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U.S. policy

  1. Antarctica and International Law – A Collection of Inter-state and National Documents, Volume III, by W.H. Bush, Oceana Publications, Inc., 1988 (551 p.).  Part XVIII, United States of America, pages 417-537, contains texts establishing or describing U.S. policy toward Antarctica since 1823.  Of note:

    1. Nonrecognition of Antarctic territorial claims, by Secretary of State Charles E. Hughes.  Page 430, 13 May 1924.
    2. Draft agreement providing for a condominium over Antarctica (led to the 1959 Antarctic Treaty).  Page 464, July 1948.
    3. Policy objectives in Antarctica.  Page 488, 15 May 1975.
    4. Federal agency responsibilities regarding the U.S. Antarctic Program.  Page 535, July 1985.

  2. Planning and Conduct of the United States Program for Antarctica (establishes Executive Branch responsibilities for the continuing U.S. Antarctic Program following the 1957-1958 International Geophysical Year).  Bureau of the Budget Circular A-51, 3 August 1960.

  3. Antarctic Treaty, signed by 12 nations at Washington, D.C., on 1 December 1959, ratified by the U.S. Senate 10 August 1960, entered into force 23 June 1961.

    1. Convention for the Conservation of Antarctic Seals (CCAS), signed in London on 1 June 1972, entered into force in 1978.
    2. Convention on the Conservation of Antarctic Marine Living Resources (CCAMLR), signed in Canberra on 20 May in 1980, entered into force in 1982.
    3. Protocol on Environmental Protection to the Antarctic Treaty, signed in Madrid on 4 October 1991, entered into force in 1998.
    4. Secretariat describes consultative and acceding parties, meetings, recommendations, and agreements adopted under the Antarctic Treaty system.  The treaty’s now 28 consultative nations represent two-thirds of the world population (four-fifths of the world economy).

  4. U.S. Antarctic Policy and Program (transfers management of the U.S. Antarctic Program from DoD to NSF and affirms the importance of an “active and influential U.S. presence”).  National Security Decision Memorandum 71, 10 July 1970.

  5. Planning and Conduct of the United States Program in Antarctica (implements NSDM 71, establishing responsibilities of the Antarctic Policy Group and agencies).  Office of Management and Budget Circular A-51 (revised), 4 August 1971.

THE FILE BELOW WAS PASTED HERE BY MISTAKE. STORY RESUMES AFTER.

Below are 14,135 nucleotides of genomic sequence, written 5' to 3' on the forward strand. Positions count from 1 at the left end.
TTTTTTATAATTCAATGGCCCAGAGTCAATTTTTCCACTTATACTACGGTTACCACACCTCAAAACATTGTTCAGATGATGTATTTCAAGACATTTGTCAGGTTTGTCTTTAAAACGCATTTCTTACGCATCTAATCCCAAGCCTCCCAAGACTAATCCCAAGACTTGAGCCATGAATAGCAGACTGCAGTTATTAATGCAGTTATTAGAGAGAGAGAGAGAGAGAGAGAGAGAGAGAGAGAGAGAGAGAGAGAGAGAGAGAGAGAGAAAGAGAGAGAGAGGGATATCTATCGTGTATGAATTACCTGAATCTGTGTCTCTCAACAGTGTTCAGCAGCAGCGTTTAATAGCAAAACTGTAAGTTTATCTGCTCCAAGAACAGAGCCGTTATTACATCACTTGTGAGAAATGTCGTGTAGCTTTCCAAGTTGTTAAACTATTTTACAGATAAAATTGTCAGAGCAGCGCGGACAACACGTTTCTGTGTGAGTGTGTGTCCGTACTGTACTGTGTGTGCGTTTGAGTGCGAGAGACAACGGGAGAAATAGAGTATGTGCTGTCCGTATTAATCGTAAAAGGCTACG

6. U.S. Policy for Antarctica (revalidates the mission of an active and influential U.S. presence, affirms the NSF management responsibility, and asserts that Antarctic funding should not be at the expense of other NSF programs).  National Security Decision Memorandum 318, 25 February 1976.

  7. U.S. Antarctic Policy and Programs (the active and influential presence requires year-round occupation of the South Pole and two coastal stations). White House Memorandum 6646, 5 February 1982.

  8. U.S. policy on private expeditions to Antarctica.  The U.S. Government does not support or service private expeditions, but in an emergency may try to rescue private expedition personnel.  Private expeditions should be self-sufficient and insured. NSF may bill for costs of emergency search and rescue.

  9. U.S. Antarctic Program environmental stewardship.  NSF operates the Antarctic Program in accordance with U.S. and international requirements regarding protection of the environment. This site summarizes treaties and laws that apply to Antarctica.

  10. United States Policy in the Arctic and Antarctic Regions (U.S. Antarctic policy is to protect the environment, protect opportunities for scientific research, maintain Antarctica as an area of international cooperation for peaceful purposes, and conserve living resources in the adjacent oceans).  Presidential Decision Directive NSC-26, 9 June 1994.

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